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I will assume from your questions tag that you are using TCP.

A likely explanation that does require some assumptions about your code is that it's an interaction between Nagle's algorithm (an algorithm designed to prevent unnessacery small packets) and TCP delayed acknowlagements (an algorithm designed to avoid sending unnessacery bare acks when an ack could share a packet with application data).

Lets say your applicaiton sends data to the OS in two (or more) parts, first it sends a header, then it sends the actual data. I don't know for sure that this is what you are doing but it seems the most plausible explanation to me. For small messages the following sequence of events happens.

  1. The client application sends the header to the client OS.
  2. The client OS sends the header to the server.
  3. The client application sends the body to the OS
  4. Since there is unacknowlaged data in-flight Nagle's algorithm kicks in and the OS holds back the data hoping for more.
  5. The server OS receives the header, since it's a single packet it holds back the ack hoping for an application response or a second packet to arrive from the client.
  6. We now have something of a deadlock. The client doesn't want to send out another small packet because there is already unacknowlaged data in-flight. The server doesn't want to send out an ack because there has been no application response.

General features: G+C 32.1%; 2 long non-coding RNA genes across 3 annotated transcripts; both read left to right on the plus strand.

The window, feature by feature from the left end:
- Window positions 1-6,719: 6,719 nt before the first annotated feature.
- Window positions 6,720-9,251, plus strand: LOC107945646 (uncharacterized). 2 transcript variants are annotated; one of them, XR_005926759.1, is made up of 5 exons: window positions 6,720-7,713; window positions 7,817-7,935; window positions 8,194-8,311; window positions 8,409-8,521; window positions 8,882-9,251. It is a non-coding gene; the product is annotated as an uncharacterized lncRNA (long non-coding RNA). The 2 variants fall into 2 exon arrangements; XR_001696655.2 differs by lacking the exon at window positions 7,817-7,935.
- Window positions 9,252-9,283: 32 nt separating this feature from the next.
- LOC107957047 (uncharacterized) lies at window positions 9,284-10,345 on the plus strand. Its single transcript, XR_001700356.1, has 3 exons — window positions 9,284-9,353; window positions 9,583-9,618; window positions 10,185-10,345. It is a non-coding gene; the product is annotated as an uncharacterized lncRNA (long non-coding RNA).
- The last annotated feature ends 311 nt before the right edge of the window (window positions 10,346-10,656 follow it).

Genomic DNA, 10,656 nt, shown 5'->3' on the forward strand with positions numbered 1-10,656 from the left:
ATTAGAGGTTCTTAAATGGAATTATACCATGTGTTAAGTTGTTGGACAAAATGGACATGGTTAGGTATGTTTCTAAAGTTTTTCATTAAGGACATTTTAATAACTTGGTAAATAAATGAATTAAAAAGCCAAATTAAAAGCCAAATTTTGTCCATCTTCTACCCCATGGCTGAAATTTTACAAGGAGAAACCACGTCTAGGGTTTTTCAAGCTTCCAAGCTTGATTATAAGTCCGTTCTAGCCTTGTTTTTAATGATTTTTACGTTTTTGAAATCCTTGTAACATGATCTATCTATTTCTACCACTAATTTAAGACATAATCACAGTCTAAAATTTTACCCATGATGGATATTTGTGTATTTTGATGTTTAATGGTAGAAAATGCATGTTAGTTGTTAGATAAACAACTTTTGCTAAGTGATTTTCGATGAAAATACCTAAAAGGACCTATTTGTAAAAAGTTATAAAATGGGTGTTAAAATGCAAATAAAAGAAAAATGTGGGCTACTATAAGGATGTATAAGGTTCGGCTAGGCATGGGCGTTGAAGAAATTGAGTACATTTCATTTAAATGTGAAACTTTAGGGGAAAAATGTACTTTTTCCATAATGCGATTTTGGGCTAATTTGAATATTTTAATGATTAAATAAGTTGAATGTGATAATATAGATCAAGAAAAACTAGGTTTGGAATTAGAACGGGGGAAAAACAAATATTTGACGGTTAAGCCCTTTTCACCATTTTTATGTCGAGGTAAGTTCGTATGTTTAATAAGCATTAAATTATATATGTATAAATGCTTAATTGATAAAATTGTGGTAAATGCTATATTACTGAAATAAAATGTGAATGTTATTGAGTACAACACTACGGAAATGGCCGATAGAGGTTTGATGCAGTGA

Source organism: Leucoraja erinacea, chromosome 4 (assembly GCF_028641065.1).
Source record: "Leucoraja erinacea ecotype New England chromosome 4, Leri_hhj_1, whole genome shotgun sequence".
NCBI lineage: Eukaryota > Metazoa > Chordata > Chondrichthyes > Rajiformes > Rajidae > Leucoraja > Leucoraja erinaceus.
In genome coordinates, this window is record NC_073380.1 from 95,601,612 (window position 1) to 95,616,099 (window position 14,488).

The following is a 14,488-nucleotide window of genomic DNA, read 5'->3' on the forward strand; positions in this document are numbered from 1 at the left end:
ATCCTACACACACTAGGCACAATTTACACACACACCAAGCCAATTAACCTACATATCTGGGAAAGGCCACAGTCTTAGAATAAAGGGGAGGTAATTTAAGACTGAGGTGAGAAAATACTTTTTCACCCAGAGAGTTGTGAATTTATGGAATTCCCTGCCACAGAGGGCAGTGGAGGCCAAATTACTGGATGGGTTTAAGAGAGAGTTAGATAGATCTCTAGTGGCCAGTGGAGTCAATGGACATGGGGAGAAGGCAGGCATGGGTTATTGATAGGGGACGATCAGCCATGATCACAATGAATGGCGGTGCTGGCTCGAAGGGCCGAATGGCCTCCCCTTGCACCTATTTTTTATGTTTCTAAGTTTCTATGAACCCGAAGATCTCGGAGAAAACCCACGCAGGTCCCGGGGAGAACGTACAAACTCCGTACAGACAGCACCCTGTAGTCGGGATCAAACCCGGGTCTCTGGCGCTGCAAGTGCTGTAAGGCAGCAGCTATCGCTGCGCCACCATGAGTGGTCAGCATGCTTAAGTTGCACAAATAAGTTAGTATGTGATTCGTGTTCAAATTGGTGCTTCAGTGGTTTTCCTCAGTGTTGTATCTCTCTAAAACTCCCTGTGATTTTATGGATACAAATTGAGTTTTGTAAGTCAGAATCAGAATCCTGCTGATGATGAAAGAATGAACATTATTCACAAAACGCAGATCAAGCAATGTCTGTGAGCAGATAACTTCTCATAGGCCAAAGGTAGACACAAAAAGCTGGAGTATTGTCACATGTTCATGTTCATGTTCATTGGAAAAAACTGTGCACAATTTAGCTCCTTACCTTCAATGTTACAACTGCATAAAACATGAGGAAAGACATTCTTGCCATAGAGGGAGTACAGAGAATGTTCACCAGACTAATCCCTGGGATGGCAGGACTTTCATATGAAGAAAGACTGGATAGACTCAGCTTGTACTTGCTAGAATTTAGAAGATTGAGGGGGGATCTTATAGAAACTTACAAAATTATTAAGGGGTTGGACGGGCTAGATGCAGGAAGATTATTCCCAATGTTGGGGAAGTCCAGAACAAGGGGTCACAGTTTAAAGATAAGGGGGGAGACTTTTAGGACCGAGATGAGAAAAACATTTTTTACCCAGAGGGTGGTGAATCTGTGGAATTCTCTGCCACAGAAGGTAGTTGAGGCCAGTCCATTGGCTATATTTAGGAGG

7. Eventually a timeout breaks the deadlock.

At larger message sizes the interaction changes. Depending on the exact rules the server uses for delayed acknowlagements there can still sometimes be delays but they don't seem to be too significant in your case.

Possible fixes for this problem include using the TCP_NODELAY socket option and/or reworking your application code to build the complete packet before sending it to the OS in one peice.

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Obviously, if the size is below the MSS, the whole message is sent in a single frame and what you measure is the time it takes to send the frame, the amount of data in the single frame has little impact (especially with very little amount of data, where the data size is much smaller than headers size).

The TCP three-way handshake is performed before the actual data transmission and add roughly 436 bytes. The connection termination four-way handshake, if it occurs (depending on the software you use) may also add a significant overhead.

So all in one, below MSS, the data size is negligible comparing to the whole process.

When the data size is greater than the MSS, the message is split into several packets (that are encapsulated in several frames), so you expect to have a kind of stair effect (with a jump at each MSS multiple).

TCP offload engine may also have an impact, you should check if it is enable and compare result with / without it.

You should also capture the traffic on both machines (with a tool like wireshark), this will give you more clue about whats happening.